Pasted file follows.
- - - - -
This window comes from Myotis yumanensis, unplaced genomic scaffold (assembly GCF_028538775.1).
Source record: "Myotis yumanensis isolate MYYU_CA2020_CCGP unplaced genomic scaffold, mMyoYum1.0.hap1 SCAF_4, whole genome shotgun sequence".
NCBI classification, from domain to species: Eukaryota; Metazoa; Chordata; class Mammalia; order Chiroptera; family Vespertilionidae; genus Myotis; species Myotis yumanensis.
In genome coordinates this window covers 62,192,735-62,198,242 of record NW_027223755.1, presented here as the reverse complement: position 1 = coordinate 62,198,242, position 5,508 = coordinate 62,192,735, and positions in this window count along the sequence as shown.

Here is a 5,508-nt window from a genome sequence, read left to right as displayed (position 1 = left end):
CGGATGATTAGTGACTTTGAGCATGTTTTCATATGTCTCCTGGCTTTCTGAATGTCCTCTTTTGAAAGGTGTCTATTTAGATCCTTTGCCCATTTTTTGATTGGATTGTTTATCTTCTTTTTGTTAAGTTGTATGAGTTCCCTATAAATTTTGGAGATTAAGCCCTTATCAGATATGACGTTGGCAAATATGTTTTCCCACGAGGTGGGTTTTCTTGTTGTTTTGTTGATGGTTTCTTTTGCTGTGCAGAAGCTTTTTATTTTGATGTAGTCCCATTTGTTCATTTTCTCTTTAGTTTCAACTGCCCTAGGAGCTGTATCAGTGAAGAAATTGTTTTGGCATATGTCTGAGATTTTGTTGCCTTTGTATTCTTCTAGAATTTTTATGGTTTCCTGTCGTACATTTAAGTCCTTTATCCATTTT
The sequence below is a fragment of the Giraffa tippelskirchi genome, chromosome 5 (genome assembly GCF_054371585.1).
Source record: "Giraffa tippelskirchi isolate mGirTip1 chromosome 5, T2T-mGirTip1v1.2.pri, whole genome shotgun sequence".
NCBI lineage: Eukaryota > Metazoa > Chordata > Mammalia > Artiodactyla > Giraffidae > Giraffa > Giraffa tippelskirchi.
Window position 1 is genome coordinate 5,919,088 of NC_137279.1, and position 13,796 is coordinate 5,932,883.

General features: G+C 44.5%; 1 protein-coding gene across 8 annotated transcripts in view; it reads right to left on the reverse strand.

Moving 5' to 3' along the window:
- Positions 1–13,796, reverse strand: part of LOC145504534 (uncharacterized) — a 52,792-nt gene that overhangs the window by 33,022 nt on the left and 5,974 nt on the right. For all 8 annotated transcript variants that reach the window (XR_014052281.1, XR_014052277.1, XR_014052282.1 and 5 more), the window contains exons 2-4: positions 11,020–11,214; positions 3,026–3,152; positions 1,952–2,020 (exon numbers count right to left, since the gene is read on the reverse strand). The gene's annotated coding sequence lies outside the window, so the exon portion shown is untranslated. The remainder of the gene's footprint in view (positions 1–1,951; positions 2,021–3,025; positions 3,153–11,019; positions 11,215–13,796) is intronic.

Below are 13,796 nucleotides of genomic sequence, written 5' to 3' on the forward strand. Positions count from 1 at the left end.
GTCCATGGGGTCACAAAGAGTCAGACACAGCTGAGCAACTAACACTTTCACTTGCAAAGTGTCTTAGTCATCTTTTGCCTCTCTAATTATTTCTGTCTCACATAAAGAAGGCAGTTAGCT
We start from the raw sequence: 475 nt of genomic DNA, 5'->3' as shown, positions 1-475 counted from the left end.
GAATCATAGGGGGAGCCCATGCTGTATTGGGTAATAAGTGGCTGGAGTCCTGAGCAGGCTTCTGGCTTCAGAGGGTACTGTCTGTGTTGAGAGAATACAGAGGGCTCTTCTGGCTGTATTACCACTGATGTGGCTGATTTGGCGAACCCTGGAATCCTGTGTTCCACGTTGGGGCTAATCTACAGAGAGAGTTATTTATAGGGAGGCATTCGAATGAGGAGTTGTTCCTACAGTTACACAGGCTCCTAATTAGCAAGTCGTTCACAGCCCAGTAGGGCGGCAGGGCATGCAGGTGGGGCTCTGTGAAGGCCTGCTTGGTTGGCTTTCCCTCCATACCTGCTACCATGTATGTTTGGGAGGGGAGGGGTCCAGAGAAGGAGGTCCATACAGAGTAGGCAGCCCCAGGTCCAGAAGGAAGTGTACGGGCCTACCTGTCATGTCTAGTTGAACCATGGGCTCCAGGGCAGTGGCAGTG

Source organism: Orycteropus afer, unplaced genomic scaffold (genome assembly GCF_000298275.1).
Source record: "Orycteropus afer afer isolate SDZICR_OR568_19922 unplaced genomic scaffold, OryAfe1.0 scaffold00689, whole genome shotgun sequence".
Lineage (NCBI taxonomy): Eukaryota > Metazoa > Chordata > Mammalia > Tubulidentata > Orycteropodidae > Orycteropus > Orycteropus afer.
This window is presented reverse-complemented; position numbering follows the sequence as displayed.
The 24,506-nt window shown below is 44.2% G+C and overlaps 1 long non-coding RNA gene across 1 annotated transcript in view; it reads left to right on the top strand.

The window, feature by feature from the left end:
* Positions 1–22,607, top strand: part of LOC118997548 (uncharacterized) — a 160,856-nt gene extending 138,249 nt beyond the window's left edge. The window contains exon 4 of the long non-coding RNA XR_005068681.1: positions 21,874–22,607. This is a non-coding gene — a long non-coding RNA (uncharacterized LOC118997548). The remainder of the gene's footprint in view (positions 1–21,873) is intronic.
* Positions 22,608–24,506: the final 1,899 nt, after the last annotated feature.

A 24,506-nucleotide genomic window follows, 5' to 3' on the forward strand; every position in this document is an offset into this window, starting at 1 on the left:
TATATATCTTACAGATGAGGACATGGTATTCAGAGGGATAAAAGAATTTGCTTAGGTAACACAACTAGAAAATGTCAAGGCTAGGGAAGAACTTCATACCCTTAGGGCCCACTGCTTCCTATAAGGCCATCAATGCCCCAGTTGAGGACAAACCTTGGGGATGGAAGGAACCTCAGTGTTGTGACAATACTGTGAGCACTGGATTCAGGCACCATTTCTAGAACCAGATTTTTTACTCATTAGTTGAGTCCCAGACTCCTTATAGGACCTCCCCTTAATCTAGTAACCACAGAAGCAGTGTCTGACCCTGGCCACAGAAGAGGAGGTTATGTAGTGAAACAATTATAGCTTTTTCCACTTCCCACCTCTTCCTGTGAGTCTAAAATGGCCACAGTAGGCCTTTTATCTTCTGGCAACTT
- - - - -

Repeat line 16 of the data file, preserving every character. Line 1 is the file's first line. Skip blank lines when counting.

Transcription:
We start from the raw sequence: 475 nt of genomic DNA, 5'->3' as shown, positions 1-475 counted from the left end.